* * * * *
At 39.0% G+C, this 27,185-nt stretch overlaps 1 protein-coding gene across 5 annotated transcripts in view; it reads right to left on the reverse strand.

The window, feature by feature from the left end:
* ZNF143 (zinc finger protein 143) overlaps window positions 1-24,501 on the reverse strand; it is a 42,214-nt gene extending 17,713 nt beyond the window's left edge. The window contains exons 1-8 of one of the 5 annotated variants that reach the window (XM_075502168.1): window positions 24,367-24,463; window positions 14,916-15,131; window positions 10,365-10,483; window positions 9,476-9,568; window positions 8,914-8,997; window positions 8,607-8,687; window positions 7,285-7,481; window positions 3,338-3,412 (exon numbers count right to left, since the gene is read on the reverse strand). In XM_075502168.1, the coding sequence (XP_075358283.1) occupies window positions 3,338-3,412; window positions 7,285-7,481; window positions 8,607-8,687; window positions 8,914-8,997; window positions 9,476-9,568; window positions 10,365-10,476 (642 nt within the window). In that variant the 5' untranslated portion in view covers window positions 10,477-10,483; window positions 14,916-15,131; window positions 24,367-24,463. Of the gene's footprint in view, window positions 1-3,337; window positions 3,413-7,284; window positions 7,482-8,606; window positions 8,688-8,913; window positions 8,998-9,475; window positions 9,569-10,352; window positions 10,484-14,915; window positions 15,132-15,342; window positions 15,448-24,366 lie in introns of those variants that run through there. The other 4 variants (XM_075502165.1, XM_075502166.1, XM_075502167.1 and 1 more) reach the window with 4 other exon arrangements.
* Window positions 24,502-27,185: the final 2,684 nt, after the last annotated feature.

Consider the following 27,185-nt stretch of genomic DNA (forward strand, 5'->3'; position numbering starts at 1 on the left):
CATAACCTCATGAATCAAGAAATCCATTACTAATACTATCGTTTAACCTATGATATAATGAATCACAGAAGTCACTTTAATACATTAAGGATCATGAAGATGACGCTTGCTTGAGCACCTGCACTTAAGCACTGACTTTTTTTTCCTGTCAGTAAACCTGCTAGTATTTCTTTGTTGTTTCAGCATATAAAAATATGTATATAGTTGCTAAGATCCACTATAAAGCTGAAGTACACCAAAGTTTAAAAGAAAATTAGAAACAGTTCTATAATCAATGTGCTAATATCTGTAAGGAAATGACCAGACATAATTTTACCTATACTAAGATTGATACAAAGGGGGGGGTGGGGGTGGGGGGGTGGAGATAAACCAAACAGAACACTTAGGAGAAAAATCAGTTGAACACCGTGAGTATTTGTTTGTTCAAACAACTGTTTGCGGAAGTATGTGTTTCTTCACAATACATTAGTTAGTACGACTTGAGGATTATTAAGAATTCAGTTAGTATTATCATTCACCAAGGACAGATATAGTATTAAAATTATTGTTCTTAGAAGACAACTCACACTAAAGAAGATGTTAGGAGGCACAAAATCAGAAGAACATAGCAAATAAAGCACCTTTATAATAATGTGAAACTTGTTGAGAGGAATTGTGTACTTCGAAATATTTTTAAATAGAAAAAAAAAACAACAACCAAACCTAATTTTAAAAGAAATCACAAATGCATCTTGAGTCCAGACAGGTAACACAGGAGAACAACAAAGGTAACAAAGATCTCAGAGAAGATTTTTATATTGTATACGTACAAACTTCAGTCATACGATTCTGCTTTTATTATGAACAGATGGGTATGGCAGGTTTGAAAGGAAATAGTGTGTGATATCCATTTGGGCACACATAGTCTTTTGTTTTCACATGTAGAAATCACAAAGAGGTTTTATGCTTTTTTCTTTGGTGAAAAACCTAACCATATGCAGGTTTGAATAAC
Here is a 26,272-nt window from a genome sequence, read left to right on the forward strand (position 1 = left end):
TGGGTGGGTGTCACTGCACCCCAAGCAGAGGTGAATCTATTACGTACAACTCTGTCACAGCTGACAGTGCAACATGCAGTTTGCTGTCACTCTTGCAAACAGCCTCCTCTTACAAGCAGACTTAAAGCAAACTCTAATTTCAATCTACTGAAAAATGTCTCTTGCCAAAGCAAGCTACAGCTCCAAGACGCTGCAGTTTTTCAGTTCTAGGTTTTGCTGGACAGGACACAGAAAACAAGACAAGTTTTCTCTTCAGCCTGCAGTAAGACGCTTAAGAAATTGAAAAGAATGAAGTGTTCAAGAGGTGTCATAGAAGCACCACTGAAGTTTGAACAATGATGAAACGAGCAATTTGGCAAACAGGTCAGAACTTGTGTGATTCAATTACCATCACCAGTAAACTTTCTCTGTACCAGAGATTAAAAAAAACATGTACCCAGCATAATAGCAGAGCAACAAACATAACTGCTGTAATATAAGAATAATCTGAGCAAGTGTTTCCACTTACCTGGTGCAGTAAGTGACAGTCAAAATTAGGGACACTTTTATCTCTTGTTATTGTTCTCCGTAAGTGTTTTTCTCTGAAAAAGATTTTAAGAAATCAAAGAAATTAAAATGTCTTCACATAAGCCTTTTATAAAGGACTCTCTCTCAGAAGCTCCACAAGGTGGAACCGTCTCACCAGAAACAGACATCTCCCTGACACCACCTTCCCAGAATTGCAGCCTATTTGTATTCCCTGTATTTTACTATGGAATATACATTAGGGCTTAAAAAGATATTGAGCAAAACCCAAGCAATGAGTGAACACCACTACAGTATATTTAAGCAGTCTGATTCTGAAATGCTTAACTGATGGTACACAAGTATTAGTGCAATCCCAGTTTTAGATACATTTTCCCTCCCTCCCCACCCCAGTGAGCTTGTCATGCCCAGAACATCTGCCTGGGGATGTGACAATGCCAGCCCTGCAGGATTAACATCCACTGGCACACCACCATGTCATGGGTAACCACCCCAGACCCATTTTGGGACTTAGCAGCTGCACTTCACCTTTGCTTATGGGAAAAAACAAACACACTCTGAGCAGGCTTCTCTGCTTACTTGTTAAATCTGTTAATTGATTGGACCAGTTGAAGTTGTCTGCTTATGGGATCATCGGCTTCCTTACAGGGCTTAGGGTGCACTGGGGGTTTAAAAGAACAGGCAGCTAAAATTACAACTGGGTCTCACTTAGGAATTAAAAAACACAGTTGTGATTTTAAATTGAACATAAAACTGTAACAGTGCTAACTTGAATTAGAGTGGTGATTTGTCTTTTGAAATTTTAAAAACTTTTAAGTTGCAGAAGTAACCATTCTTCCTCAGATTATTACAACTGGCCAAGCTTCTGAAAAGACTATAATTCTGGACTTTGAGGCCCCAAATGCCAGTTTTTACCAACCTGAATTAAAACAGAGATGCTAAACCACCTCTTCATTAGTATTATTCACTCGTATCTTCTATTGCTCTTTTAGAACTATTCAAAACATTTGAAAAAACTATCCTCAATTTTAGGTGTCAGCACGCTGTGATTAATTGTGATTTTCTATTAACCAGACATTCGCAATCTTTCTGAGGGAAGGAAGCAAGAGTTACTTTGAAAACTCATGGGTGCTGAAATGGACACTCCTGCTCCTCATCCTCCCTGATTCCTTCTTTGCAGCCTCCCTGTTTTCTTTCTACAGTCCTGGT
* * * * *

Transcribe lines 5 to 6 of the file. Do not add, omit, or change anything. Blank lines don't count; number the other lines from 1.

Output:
Consider the following 27,185-nt stretch of genomic DNA (forward strand, 5'->3'; position numbering starts at 1 on the left):
CATAACCTCATGAATCAAGAAATCCATTACTAATACTATCGTTTAACCTATGATATAATGAATCACAGAAGTCACTTTAATACATTAAGGATCATGAAGATGACGCTTGCTTGAGCACCTGCACTTAAGCACTGACTTTTTTTTCCTGTCAGTAAACCTGCTAGTATTTCTTTGTTGTTTCAGCATATAAAAATATGTATATAGTTGCTAAGATCCACTATAAAGCTGAAGTACACCAAAGTTTAAAAGAAAATTAGAAACAGTTCTATAATCAATGTGCTAATATCTGTAAGGAAATGACCAGACATAATTTTACCTATACTAAGATTGATACAAAGGGGGGGGTGGGGGTGGGGGGGTGGAGATAAACCAAACAGAACACTTAGGAGAAAAATCAGTTGAACACCGTGAGTATTTGTTTGTTCAAACAACTGTTTGCGGAAGTATGTGTTTCTTCACAATACATTAGTTAGTACGACTTGAGGATTATTAAGAATTCAGTTAGTATTATCATTCACCAAGGACAGATATAGTATTAAAATTATTGTTCTTAGAAGACAACTCACACTAAAGAAGATGTTAGGAGGCACAAAATCAGAAGAACATAGCAAATAAAGCACCTTTATAATAATGTGAAACTTGTTGAGAGGAATTGTGTACTTCGAAATATTTTTAAATAGAAAAAAAAAACAACAACCAAACCTAATTTTAAAAGAAATCACAAATGCATCTTGAGTCCAGACAGGTAACACAGGAGAACAACAAAGGTAACAAAGATCTCAGAGAAGATTTTTATATTGTATACGTACAAACTTCAGTCATACGATTCTGCTTTTATTATGAACAGATGGGTATGGCAGGTTTGAAAGGAAATAGTGTGTGATATCCATTTGGGCACACATAGTCTTTTGTTTTCACATGTAGAAATCACAAAGAGGTTTTATGCTTTTTTCTTTGGTGAAAAACCTAACCATATGCAGGTTTGAATAAC